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Japanese university to retract Novartis study

A Japanese university is to retract a study that touted the effectiveness of a blood pressure drug made by Swiss pharmaceutical giant Novartis because it was based on fabricated data.

Japanese university to retract Novartis study
Photo: Novartis

The move was the latest chapter in a growing scandal over allegations that bogus data were used in a string of Japanese university studies for the drug Valsartan which exaggerated its effectiveness in preventing strokes and angina.

On Wednesday, Tokyo's Jikei University School of Medicine said it would retract research that appeared in respected medical journal The Lancet six years ago.

"We will report the conclusions of our investigation to Lancet so the study can be withdrawn," a university spokesman told AFP.

The school's probe concluded that the research, led by one of Jikei's professors, relied on data analysis by an unnamed former Novartis employee, who was also involved in at least one other school's research which has been thrown into question.

The fresh allegations come less than two weeks after Japan's health minister said it was very likely that tests for Valsartan were based on incomplete clinical data.

Jikei University's probe also found it had received about $85,000 worth of grants from Novartis for the study, pointing to a conflict of interest, it said.

The local unit of Novartis could not be immediately reached for comment on Wednesday.

On Monday, Yoshiyasu Ninomiya, head of the Swiss firm's Japanese unit, apologised for the involvement of an employee in university studies.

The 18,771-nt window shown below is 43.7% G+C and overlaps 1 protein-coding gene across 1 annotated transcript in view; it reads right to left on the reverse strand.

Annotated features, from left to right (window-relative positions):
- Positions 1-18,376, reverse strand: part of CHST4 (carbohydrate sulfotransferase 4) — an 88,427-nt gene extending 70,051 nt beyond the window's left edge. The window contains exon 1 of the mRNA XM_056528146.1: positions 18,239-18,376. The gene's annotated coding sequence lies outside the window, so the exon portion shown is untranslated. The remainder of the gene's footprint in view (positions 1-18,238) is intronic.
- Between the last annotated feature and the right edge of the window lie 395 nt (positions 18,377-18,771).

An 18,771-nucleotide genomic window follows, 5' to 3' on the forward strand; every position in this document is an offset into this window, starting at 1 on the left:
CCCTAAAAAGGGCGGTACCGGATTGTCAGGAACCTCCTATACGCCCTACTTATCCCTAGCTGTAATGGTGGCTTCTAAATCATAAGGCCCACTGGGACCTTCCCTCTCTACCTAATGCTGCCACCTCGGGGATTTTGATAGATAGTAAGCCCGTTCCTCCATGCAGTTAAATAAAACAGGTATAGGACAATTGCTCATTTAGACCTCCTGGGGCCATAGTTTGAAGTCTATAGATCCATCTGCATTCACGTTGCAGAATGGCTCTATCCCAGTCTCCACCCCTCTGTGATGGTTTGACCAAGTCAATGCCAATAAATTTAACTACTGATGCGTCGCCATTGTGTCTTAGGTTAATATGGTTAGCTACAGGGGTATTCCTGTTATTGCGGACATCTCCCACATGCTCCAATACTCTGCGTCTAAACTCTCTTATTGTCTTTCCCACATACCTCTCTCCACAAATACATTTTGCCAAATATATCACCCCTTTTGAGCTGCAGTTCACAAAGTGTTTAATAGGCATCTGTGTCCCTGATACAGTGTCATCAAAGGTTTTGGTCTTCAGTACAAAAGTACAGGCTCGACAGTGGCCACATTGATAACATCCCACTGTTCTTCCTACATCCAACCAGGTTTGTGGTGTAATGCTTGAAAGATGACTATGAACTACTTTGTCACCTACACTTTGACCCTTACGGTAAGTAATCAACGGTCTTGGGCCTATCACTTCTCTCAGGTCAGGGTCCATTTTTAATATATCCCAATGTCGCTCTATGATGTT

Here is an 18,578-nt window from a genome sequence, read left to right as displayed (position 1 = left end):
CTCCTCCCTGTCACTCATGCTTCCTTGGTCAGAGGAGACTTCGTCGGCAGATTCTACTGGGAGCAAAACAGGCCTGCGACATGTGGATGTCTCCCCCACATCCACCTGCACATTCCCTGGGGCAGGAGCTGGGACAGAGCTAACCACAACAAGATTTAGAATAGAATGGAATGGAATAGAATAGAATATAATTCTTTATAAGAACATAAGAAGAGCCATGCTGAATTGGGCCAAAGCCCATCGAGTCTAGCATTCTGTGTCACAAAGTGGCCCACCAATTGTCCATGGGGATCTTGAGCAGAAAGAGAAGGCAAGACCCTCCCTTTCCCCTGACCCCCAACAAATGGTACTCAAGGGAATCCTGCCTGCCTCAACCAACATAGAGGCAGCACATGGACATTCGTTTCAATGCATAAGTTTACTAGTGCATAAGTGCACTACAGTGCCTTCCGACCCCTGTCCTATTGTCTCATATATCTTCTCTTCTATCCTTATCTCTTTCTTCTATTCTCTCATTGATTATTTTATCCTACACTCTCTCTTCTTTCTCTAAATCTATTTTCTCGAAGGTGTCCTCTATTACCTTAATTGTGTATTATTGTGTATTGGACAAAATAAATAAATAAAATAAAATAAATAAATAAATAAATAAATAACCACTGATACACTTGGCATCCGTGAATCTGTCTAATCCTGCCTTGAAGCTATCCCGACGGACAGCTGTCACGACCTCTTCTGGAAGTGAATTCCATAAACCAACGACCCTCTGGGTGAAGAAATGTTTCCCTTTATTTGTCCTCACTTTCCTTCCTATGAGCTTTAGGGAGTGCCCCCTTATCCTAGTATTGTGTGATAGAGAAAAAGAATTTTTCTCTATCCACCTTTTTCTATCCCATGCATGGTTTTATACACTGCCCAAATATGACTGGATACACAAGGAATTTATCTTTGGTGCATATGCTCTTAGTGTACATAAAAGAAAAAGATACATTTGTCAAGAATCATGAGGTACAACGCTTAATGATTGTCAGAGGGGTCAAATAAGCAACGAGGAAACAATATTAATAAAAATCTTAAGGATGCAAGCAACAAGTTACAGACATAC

But he stood by other tests that said Valsartan is effective at preventing strokes and angina, as well as controlling high blood pressure.

Novartis sells the drug under the name Diovan in Japan, where it is one of the most commonly prescribed drugs on the market. It is licensed for use in more than 100 countries.

Three other Japanese universities are investigating similar claims, local media reported.

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NOVARTIS

Switzerland’s Novartis to help make Pfizer-BioNTech Covid vaccine

Swiss pharmaceuticals giant Novartis said Friday it had signed an initial agreement to help produce the Pfizer-BioNTech vaccine against Covid-19, as countries scramble to boost supplies.

Switzerland's Novartis to help make Pfizer-BioNTech Covid vaccine
Novartis will help manufacture Pfizer vaccine. Photo by AFP.

The rare act of cooperation — in an industry usually marked by cut-throat competition — comes after French pharma group Sanofi announced earlier this week that it would also team up with rivals Pfizer and BioNTech to help produce 125 million doses of their jab.

The two-dose vaccine, which is based on mRNA technology, has been shown to be around 95 percent effective and has been approved for use by the World Health Organization and in some 50 countries.

But it is in limited supply as nations around the world race to immunise their populations against the coronavirus, which has killed nearly 2.2 million people in just over a year.

Novartis said in a statement that it would use its sterilised manufacturing facilities at its site in Stein, Switzerland to help produce the Pfizer-BioNTech jabs.

Under the agreement, the company said it would “take bulk mRNA active ingredient from BioNTech and fill this into vials under aseptic conditions for shipment back to BioNTech for their distribution to healthcare system customers around the world”.

Once a final agreement is reached, Novartis said it expected to begin production in the second quarter of the year, with initial shipment of finished product expected in the third quarter.

Steffen Lang, Head of Novartis Technical Operations, stressed that the company was “committed to leverage our manufacturing capabilities to help support the supply of COVID-19 vaccines and therapeutics around the world”.

“We expect this to be the first of a number of such agreements,” he said in the statement.

Novartis said it was already in “advanced discussions” with a number of other companies about with other production tasks, including of mRNA, therapeutic protein and raw material production for Covid vaccines and therapeutics. 

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